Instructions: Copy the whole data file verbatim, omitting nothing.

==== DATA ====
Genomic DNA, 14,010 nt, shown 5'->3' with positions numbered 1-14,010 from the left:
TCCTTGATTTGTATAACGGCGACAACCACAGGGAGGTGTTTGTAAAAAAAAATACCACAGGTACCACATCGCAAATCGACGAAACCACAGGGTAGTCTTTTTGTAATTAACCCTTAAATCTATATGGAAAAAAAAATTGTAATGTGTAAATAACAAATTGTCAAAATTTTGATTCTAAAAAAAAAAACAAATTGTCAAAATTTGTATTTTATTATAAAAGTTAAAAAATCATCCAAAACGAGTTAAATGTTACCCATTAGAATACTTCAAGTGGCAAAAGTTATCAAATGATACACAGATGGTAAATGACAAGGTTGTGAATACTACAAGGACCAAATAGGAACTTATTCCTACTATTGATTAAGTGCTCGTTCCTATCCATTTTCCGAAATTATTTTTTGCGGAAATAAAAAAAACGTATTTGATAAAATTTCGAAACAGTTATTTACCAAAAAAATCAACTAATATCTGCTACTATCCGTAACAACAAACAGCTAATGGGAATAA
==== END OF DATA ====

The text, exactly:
Genomic DNA, 14,010 nt, shown 5'->3' with positions numbered 1-14,010 from the left:
TCCTTGATTTGTATAACGGCGACAACCACAGGGAGGTGTTTGTAAAAAAAAATACCACAGGTACCACATCGCAAATCGACGAAACCACAGGGTAGTCTTTTTGTAATTAACCCTTAAATCTATATGGAAAAAAAAATTGTAATGTGTAAATAACAAATTGTCAAAATTTTGATTCTAAAAAAAAAAACAAATTGTCAAAATTTGTATTTTATTATAAAAGTTAAAAAATCATCCAAAACGAGTTAAATGTTACCCATTAGAATACTTCAAGTGGCAAAAGTTATCAAATGATACACAGATGGTAAATGACAAGGTTGTGAATACTACAAGGACCAAATAGGAACTTATTCCTACTATTGATTAAGTGCTCGTTCCTATCCATTTTCCGAAATTATTTTTTGCGGAAATAAAAAAAACGTATTTGATAAAATTTCGAAACAGTTATTTACCAAAAAAATCAACTAATATCTGCTACTATCCGTAACAACAAACAGCTAATGGGAATAA